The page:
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 p205  Bona

Article by George Long, M.A., Fellow of Trinity College
on pp205‑206 of

William Smith, D.C.L., LL.D.:
A Dictionary of Greek and Roman Antiquities, John Murray, London, 1875.

BONA. The word bona is sometimes used to express the whole of a man's property (Paulus, Recept. Sentent. V.6.16; Dig. 37, tit. 1, s3; 50 tit. 16, s49); and in the phrases bonorum emtio, cessio, possessio, ususfructus, the word "bona" is equivalent to property. It expresses all that a man has, whether as owner or merely as possessor; and every thing to which he has any right. But it is said (Dig. 50 tit. 16 s83): "Proprie bona dici non possunt quae plus incommodi quam commodi habent." However, the use of the word in the case of universal succession comprehended both the commodum and incommodum of that which passed to the universal successor. But the word bona is simply the property as an object; it does not express the nature of the relation between it and the person who has the owner­ship or the enjoyment of it, any more than the words "all that I have," "all that I am worth," "all my property," in English show the legal relation of a man to that which he thus describes. The legal expression in bonis, as opposed to dominium, or Quiritarian owner­ship, and the nature of the distinction will be easily apprehended by any person who is slightly conversant with English law.

"There is," says Gaius (II.40), "among foreigners (peregrini) only one kind of owner­ship (dominium), so that a man is either the owner of a thing or he is not. And this was formerly the case among the Roman people; for a man was either owner ex jure Quiritium, or he was not. But afterwards the owner­ship was split, so that now one man may be the owner (dominus) of a thing ex jure Quiritium, and yet another may have it in bonis. For instance, if, in the case of a res mancipi, I do not transfer it to you by mancipatio, nor by the form in jure cessio, but merely deliver it to you, the thing indeed becomes your thing (in bonis), but it will remain mine ex jure Quiritium, until by possession you have it by usucapion. For when the usucapion is once complete, from that time it begins to be yours completely (pleno jure), that is, it is yours both in bonis and also yours ex jure Quiritium, just as if it had been mancipated to you, or transferred to you by the in jure cessio." In this passage Gaius refers to the three modes of acquiring property which were the peculiar rights of Roman citizens, mancipatio, in jure cessio, and usucapion, which are also particularly enumerated by him in another passage (II.65).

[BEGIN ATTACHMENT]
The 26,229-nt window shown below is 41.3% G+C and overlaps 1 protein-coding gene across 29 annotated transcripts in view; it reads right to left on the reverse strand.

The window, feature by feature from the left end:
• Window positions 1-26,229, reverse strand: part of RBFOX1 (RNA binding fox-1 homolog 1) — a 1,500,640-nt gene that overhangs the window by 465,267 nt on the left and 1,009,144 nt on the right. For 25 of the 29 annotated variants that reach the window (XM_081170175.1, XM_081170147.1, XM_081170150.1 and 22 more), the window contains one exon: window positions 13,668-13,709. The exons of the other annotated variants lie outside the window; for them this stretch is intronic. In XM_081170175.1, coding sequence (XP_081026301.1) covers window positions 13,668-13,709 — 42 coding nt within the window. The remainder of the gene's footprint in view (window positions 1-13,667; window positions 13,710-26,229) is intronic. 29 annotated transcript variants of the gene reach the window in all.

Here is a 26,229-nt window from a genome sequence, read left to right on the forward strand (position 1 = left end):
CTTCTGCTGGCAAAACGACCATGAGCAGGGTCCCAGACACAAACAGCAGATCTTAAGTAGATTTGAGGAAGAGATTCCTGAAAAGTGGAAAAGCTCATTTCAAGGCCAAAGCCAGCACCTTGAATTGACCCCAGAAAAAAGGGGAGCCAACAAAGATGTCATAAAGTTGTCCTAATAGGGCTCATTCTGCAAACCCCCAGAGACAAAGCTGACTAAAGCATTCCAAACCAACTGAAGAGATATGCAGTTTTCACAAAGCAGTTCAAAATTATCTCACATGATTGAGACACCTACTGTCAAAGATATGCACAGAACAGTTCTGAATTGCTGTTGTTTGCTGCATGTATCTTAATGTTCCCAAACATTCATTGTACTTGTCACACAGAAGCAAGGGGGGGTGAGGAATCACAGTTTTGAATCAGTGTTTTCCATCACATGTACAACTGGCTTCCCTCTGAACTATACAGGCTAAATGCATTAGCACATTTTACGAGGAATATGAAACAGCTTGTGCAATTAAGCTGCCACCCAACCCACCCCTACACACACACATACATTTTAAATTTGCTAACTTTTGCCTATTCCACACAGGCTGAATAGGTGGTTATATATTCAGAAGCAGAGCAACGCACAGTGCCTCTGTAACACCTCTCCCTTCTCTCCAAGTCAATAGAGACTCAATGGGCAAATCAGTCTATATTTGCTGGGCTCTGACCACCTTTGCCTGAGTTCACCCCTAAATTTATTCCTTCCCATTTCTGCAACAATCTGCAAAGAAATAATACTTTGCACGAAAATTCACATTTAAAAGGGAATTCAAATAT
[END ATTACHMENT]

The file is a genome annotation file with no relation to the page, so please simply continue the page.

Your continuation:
From this passage it appears that Quiritarian owner­ship of res mancipi originally and properly signified that owner­ship of a thing which the Roman law recognised as such; it did not express a compound but a simple notion, which was that of absolute owner­ship. But when it was once established that one man might have the Quiritarian owner­ship, and another the enjoyment, and the sole right to the enjoyment of the same thing, the complete notion of Quiritarian owner­ship became a notion compounded of the strict legal notion of owner­ship, and that of the right to enjoy, as united  p206 in the same person. And as a man might have both the Quiritarian owner­ship and the right to the enjoyment of a thing, so one might have the Quiritarian owner­ship only, and another might have enjoyment of it only. This bare owner­ship was sometimes expressed by the same terms (ex jure Quiritium) as that owner­ship which was complete, but sometimes it was appropriately called nudum jus Quiritium (Gaius, III.100), and yet the person who had such bare right was still called dominus, and by this term he is contrasted with the usufructuarius and the bonae fidei possessor.